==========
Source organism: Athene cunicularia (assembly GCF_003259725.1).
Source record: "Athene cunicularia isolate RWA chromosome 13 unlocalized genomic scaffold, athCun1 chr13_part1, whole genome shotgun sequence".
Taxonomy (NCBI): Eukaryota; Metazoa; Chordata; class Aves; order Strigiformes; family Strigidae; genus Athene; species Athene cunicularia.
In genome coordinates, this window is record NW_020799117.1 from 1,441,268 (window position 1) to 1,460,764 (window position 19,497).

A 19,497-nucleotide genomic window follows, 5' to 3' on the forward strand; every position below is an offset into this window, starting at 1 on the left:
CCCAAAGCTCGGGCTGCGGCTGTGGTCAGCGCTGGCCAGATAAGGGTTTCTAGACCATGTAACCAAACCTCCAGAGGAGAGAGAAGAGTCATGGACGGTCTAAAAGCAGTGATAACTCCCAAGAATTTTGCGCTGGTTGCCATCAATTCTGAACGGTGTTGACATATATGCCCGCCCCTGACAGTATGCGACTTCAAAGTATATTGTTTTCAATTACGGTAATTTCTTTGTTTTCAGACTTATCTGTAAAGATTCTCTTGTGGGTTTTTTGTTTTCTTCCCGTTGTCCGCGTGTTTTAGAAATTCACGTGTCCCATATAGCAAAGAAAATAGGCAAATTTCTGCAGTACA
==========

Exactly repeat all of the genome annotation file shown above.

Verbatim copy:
Source organism: Athene cunicularia (assembly GCF_003259725.1).
Source record: "Athene cunicularia isolate RWA chromosome 13 unlocalized genomic scaffold, athCun1 chr13_part1, whole genome shotgun sequence".
Taxonomy (NCBI): Eukaryota; Metazoa; Chordata; class Aves; order Strigiformes; family Strigidae; genus Athene; species Athene cunicularia.
In genome coordinates, this window is record NW_020799117.1 from 1,441,268 (window position 1) to 1,460,764 (window position 19,497).

A 19,497-nucleotide genomic window follows, 5' to 3' on the forward strand; every position below is an offset into this window, starting at 1 on the left:
CCCAAAGCTCGGGCTGCGGCTGTGGTCAGCGCTGGCCAGATAAGGGTTTCTAGACCATGTAACCAAACCTCCAGAGGAGAGAGAAGAGTCATGGACGGTCTAAAAGCAGTGATAACTCCCAAGAATTTTGCGCTGGTTGCCATCAATTCTGAACGGTGTTGACATATATGCCCGCCCCTGACAGTATGCGACTTCAAAGTATATTGTTTTCAATTACGGTAATTTCTTTGTTTTCAGACTTATCTGTAAAGATTCTCTTGTGGGTTTTTTGTTTTCTTCCCGTTGTCCGCGTGTTTTAGAAATTCACGTGTCCCATATAGCAAAGAAAATAGGCAAATTTCTGCAGTACA